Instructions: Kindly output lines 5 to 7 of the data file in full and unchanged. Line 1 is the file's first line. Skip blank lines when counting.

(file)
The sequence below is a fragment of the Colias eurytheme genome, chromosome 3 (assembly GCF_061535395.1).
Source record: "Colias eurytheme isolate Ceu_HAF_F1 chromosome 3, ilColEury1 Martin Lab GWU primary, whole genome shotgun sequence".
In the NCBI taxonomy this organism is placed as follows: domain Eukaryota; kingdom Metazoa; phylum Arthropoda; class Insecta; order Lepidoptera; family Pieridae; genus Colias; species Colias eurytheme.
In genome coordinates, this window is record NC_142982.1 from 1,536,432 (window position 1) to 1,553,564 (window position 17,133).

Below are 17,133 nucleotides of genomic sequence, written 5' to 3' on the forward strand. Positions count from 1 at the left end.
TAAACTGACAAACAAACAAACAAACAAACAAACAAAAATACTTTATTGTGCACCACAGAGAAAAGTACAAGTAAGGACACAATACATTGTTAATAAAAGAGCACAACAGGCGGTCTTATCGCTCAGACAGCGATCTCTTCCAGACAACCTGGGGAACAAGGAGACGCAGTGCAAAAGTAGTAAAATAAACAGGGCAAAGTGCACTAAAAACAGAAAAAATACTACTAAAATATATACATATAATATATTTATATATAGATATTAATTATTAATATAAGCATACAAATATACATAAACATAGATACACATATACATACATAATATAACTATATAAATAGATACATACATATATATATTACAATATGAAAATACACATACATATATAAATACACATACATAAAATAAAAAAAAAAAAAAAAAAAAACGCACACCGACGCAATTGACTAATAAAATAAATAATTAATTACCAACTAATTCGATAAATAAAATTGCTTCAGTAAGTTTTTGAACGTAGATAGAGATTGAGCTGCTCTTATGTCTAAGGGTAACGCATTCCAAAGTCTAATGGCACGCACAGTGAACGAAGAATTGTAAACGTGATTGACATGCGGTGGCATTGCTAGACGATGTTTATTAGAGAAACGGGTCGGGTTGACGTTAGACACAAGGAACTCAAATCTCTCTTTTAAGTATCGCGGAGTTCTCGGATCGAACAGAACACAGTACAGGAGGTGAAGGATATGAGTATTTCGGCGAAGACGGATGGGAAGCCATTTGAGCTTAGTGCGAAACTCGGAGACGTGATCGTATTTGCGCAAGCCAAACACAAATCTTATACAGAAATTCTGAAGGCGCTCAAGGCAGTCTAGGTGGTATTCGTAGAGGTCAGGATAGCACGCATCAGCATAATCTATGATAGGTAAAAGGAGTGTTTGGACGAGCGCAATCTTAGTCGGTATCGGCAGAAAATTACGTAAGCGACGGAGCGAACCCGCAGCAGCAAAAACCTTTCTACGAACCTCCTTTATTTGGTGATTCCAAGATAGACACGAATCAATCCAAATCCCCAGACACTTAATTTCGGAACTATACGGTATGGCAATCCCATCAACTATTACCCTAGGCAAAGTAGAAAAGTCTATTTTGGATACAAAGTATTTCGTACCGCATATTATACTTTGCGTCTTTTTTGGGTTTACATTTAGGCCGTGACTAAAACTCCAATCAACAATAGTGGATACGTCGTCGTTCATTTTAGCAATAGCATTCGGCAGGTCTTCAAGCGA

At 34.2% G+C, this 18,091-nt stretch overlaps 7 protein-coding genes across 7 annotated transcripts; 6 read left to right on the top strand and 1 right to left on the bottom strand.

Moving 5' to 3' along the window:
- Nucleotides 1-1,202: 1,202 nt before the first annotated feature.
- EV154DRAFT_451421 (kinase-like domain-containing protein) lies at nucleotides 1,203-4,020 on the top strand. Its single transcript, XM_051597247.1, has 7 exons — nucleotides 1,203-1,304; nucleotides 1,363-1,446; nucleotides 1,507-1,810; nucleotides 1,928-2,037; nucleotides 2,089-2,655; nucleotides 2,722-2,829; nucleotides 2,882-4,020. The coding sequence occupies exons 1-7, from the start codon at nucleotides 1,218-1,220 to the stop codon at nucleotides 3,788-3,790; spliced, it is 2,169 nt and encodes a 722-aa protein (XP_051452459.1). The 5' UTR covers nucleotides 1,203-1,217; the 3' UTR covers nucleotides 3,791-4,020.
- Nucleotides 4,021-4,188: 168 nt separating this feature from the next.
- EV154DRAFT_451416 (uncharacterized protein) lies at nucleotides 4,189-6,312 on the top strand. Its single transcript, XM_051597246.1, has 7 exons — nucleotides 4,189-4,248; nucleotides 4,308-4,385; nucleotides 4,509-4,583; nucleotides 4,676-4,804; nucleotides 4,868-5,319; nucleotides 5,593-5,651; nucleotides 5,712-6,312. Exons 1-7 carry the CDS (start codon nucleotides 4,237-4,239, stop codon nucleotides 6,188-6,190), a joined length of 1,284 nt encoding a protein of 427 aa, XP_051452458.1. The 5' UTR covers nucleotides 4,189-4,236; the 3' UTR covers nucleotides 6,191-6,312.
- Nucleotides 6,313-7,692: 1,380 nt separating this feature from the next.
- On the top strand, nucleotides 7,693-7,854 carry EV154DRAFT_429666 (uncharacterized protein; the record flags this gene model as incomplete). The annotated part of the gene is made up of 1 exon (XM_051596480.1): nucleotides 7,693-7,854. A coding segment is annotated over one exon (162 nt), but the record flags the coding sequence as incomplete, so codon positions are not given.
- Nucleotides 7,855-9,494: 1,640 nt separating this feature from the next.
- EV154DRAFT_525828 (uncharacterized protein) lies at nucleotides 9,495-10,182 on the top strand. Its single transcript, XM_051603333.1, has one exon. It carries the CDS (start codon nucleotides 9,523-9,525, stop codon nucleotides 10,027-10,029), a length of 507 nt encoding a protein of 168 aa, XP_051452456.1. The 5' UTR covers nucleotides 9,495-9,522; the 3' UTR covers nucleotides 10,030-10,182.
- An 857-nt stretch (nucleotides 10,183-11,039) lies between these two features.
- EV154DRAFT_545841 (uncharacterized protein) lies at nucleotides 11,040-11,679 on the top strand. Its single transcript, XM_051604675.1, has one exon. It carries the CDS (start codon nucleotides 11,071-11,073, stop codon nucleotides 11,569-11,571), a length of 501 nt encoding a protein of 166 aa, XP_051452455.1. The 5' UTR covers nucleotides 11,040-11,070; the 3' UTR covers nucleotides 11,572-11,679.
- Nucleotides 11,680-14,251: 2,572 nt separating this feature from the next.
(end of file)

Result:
Below are 17,133 nucleotides of genomic sequence, written 5' to 3' on the forward strand. Positions count from 1 at the left end.
TAAACTGACAAACAAACAAACAAACAAACAAACAAAAATACTTTATTGTGCACCACAGAGAAAAGTACAAGTAAGGACACAATACATTGTTAATAAAAGAGCACAACAGGCGGTCTTATCGCTCAGACAGCGATCTCTTCCAGACAACCTGGGGAACAAGGAGACGCAGTGCAAAAGTAGTAAAATAAACAGGGCAAAGTGCACTAAAAACAGAAAAAATACTACTAAAATATATACATATAATATATTTATATATAGATATTAATTATTAATATAAGCATACAAATATACATAAACATAGATACACATATACATACATAATATAACTATATAAATAGATACATACATATATATATTACAATATGAAAATACACATACATATATAAATACACATACATAAAATAAAAAAAAAAAAAAAAAAAAACGCACACCGACGCAATTGACTAATAAAATAAATAATTAATTACCAACTAATTCGATAAATAAAATTGCTTCAGTAAGTTTTTGAACGTAGATAGAGATTGAGCTGCTCTTATGTCTAAGGGTAACGCATTCCAAAGTCTAATGGCACGCACAGTGAACGAAGAATTGTAAACGTGATTGACATGCGGTGGCATTGCTAGACGATGTTTATTAGAGAAACGGGTCGGGTTGACGTTAGACACAAGGAACTCAAATCTCTCTTTTAAGTATCGCGGAGTTCTCGGATCGAACAGAACACAGTACAGGAGGTGAAGGATATGAGTATTTCGGCGAAGACGGATGGGAAGCCATTTGAGCTTAGTGCGAAACTCGGAGACGTGATCGTATTTGCGCAAGCCAAACACAAATCTTATACAGAAATTCTGAAGGCGCTCAAGGCAGTCTAGGTGGTATTCGTAGAGGTCAGGATAGCACGCATCAGCATAATCTATGATAGGTAAAAGGAGTGTTTGGACGAGCGCAATCTTAGTCGGTATCGGCAGAAAATTACGTAAGCGACGGAGCGAACCCGCAGCAGCAAAAACCTTTCTACGAACCTCCTTTATTTGGTGATTCCAAGATAGACACGAATCAATCCAAATCCCCAGACACTTAATTTCGGAACTATACGGTATGGCAATCCCATCAACTATTACCCTAGGCAAAGTAGAAAAGTCTATTTTGGATACAAAGTATTTCGTACCGCATATTATACTTTGCGTCTTTTTTGGGTTTACATTTAGGCCGTGACTAAAACTCCAATCAACAATAGTGGATACGTCGTCGTTCATTTTAGCAATAGCATTCGGCAGGTCTTCAAGCGA

At 34.2% G+C, this 18,091-nt stretch overlaps 7 protein-coding genes across 7 annotated transcripts; 6 read left to right on the top strand and 1 right to left on the bottom strand.